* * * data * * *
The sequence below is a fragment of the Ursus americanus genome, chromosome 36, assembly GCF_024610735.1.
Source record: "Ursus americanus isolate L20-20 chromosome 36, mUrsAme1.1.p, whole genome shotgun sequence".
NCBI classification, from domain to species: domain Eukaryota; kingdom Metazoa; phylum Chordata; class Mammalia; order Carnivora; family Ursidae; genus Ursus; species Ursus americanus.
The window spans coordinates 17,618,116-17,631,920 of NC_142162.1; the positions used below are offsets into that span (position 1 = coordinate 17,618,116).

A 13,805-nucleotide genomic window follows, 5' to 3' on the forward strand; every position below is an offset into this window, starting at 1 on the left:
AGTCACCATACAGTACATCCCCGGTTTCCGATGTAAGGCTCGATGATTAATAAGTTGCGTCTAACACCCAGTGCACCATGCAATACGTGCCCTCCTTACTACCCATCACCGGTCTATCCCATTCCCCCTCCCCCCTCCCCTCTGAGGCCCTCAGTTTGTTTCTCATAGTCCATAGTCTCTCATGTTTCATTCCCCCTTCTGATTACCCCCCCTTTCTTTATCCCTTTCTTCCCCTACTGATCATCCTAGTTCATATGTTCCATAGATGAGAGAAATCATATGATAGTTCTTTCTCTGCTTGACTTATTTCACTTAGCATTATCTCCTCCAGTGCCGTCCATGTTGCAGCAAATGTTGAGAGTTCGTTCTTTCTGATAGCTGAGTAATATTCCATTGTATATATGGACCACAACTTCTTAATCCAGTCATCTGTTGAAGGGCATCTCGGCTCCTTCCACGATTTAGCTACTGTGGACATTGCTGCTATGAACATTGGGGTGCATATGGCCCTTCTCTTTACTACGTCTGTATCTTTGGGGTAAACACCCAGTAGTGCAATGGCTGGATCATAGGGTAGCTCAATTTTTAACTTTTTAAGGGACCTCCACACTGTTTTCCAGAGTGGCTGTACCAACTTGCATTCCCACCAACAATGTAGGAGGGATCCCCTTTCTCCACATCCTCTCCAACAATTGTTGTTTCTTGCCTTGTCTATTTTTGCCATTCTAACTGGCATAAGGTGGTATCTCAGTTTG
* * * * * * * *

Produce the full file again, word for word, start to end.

The sequence below is a fragment of the Ursus americanus genome, chromosome 36, assembly GCF_024610735.1.
Source record: "Ursus americanus isolate L20-20 chromosome 36, mUrsAme1.1.p, whole genome shotgun sequence".
NCBI classification, from domain to species: domain Eukaryota; kingdom Metazoa; phylum Chordata; class Mammalia; order Carnivora; family Ursidae; genus Ursus; species Ursus americanus.
The window spans coordinates 17,618,116-17,631,920 of NC_142162.1; the positions used below are offsets into that span (position 1 = coordinate 17,618,116).

A 13,805-nucleotide genomic window follows, 5' to 3' on the forward strand; every position below is an offset into this window, starting at 1 on the left:
AGTCACCATACAGTACATCCCCGGTTTCCGATGTAAGGCTCGATGATTAATAAGTTGCGTCTAACACCCAGTGCACCATGCAATACGTGCCCTCCTTACTACCCATCACCGGTCTATCCCATTCCCCCTCCCCCCTCCCCTCTGAGGCCCTCAGTTTGTTTCTCATAGTCCATAGTCTCTCATGTTTCATTCCCCCTTCTGATTACCCCCCCTTTCTTTATCCCTTTCTTCCCCTACTGATCATCCTAGTTCATATGTTCCATAGATGAGAGAAATCATATGATAGTTCTTTCTCTGCTTGACTTATTTCACTTAGCATTATCTCCTCCAGTGCCGTCCATGTTGCAGCAAATGTTGAGAGTTCGTTCTTTCTGATAGCTGAGTAATATTCCATTGTATATATGGACCACAACTTCTTAATCCAGTCATCTGTTGAAGGGCATCTCGGCTCCTTCCACGATTTAGCTACTGTGGACATTGCTGCTATGAACATTGGGGTGCATATGGCCCTTCTCTTTACTACGTCTGTATCTTTGGGGTAAACACCCAGTAGTGCAATGGCTGGATCATAGGGTAGCTCAATTTTTAACTTTTTAAGGGACCTCCACACTGTTTTCCAGAGTGGCTGTACCAACTTGCATTCCCACCAACAATGTAGGAGGGATCCCCTTTCTCCACATCCTCTCCAACAATTGTTGTTTCTTGCCTTGTCTATTTTTGCCATTCTAACTGGCATAAGGTGGTATCTCAGTTTG